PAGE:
At least 2,000 people are thought to have perished after two dams in the eastern city of Derna burst, releasing a deadly wall of water through the city.
More than 2,000 people are feared dead after subtropical storm Daniel ripped through Libya, causing a dam to burst that may have swept thousands of people away in deadly flooding on September 11.
Authorities fear the death toll may mount as rescue work begins in the afflicted regions. Storm Daniel made landfall at Benghazi, Libya’s second most populous city, on September 10. The storm swept away entire neighbourhoods in some coastal towns before moving eastwards across the country.
The eastern city of Derna has been declared a disaster zone after the medicane Daniel caused catastrophic flash flooding across the area overnight. Many residential buildings have been destroyed along the riverbanks.
Derna has already been battered for years, a formerly stronghold of Islamic extremists in the chaos that has gripped Libya for more than a decade and left it with crumbling and inadequate infrastructure. Today it's under the control of the eastern-based military government. Libya remains divided between two rival military backed governments, one in the east and one in the west.
The confirmed death toll from the weekend flooding stood at 61, according to health authorities, AP reports, but that count doesn’t include Derna, which appears to be one of the worst hit of all cities.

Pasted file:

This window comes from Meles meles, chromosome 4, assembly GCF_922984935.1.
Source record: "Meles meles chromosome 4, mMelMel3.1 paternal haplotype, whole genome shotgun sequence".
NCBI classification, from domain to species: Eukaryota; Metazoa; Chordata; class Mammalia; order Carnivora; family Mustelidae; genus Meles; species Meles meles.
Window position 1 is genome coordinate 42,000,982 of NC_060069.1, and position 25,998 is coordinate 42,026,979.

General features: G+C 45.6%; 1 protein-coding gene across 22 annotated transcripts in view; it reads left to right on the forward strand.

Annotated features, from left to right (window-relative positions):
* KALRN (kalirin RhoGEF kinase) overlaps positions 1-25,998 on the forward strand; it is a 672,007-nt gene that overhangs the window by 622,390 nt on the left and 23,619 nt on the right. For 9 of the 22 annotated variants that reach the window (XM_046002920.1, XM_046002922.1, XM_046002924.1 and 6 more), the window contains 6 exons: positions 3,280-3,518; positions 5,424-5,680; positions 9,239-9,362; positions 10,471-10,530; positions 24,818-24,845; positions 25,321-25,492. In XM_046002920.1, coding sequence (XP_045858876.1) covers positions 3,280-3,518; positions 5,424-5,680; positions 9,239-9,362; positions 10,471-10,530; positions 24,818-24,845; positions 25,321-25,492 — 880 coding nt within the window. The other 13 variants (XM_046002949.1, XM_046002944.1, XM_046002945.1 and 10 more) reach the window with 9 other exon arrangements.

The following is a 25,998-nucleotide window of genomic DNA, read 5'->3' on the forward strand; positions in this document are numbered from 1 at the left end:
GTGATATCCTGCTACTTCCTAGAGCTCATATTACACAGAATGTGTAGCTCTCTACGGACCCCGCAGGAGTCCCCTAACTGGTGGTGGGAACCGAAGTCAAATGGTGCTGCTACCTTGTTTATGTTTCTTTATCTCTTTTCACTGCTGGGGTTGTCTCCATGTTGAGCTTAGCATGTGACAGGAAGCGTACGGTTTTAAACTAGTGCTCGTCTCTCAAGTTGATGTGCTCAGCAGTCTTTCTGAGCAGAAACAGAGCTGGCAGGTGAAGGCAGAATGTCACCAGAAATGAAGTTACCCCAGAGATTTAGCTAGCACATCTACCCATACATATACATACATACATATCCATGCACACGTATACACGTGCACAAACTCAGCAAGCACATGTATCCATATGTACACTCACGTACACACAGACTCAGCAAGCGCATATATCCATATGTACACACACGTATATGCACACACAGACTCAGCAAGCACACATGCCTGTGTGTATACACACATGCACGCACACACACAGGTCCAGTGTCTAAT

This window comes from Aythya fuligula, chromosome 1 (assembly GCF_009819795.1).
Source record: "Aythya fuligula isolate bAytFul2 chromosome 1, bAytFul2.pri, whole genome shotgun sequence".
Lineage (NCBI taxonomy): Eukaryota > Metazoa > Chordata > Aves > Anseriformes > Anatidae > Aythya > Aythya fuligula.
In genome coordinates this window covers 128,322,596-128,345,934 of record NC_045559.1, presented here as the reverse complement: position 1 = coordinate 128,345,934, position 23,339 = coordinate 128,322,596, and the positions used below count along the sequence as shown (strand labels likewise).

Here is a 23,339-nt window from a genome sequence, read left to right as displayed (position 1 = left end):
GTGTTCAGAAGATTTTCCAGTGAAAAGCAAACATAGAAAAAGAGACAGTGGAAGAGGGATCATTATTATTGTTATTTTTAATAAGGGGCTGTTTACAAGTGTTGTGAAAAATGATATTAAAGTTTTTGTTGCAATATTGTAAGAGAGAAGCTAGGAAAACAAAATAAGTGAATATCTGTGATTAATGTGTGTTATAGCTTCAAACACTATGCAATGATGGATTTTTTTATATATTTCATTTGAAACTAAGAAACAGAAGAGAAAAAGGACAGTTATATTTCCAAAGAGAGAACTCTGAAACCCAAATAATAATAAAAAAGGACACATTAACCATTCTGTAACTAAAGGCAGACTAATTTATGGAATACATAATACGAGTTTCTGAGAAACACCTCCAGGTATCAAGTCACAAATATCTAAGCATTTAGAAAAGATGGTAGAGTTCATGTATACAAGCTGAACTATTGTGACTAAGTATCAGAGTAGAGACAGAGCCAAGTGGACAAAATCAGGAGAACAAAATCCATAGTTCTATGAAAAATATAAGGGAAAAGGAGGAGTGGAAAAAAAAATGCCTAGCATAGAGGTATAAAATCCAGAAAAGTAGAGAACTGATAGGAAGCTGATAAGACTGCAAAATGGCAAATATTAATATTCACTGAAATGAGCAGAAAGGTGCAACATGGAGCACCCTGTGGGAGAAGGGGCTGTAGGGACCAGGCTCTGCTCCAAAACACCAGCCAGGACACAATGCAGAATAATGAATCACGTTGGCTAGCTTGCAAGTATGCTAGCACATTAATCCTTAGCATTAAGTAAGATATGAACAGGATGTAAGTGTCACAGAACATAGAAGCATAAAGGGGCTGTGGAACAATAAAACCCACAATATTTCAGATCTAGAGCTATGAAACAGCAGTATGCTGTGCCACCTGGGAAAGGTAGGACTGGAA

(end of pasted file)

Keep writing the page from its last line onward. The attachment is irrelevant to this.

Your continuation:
Rescue workers are battling to make their way to Derna, but the roads are inaccessible, according to local reports, and many thousands of people are feared missing there. Authorities fear that locals were carried away by a powerful wave of water after two upstream dams burst.
A medicane is an extremely rare Mediterranean tropical-like cyclone, also called Mediterranean cyclones or Mediterranean hurricanes. This year extreme heat in the southern part of Europe over the summer has warmed the sea temperatures to the point where they feed extreme winds and storms that have led to unprecedented flash flooding disasters across the region. In Greece alone three years’ worth of rain fell in two days, washing away villages and flooding the entire plain of Thessaly.
A video of Derna posted online shows buildings swept away along the banks of the river and widespread destruction in the city. Entire residential areas were washed away and apartment blocks collapsed as the ground was turned to mud, AP reports.
Prime Minister Ossama Hamad of the east Libyan government said he feared at least 2,000 had died in Derna alone and thousands were believed missing in a phone interview with the station on September 12 cited by AP. He said that Derna has been declared a disaster zone.
Ahmed al-Mosmari, a spokesman for the country’s eastern government, told a news conference that the death toll in Derna is more than 2,000 and that between 5,000 and 6,000 people have been reported missing.
At least 46 people were reported dead in the eastern town of Bayda, Abdel-Rahim Mazek, head of the town’s main medical centre said, reports AP. Another seven were confirmed dead in the coastal town of Susa in northeastern Libya. Seven more died in the towns of Shahatt and Omar al-Mokhtar, said Ossama Abduljaleel, the health minister.
The Libyan Red Crescent said three of its workers had died while helping families in Derna. Earlier, the group said it lost contact with one of its workers as he attempted to help a stuck family in Bayda, AP reports.
International aid organisations are now scrambling to bring aid to the country.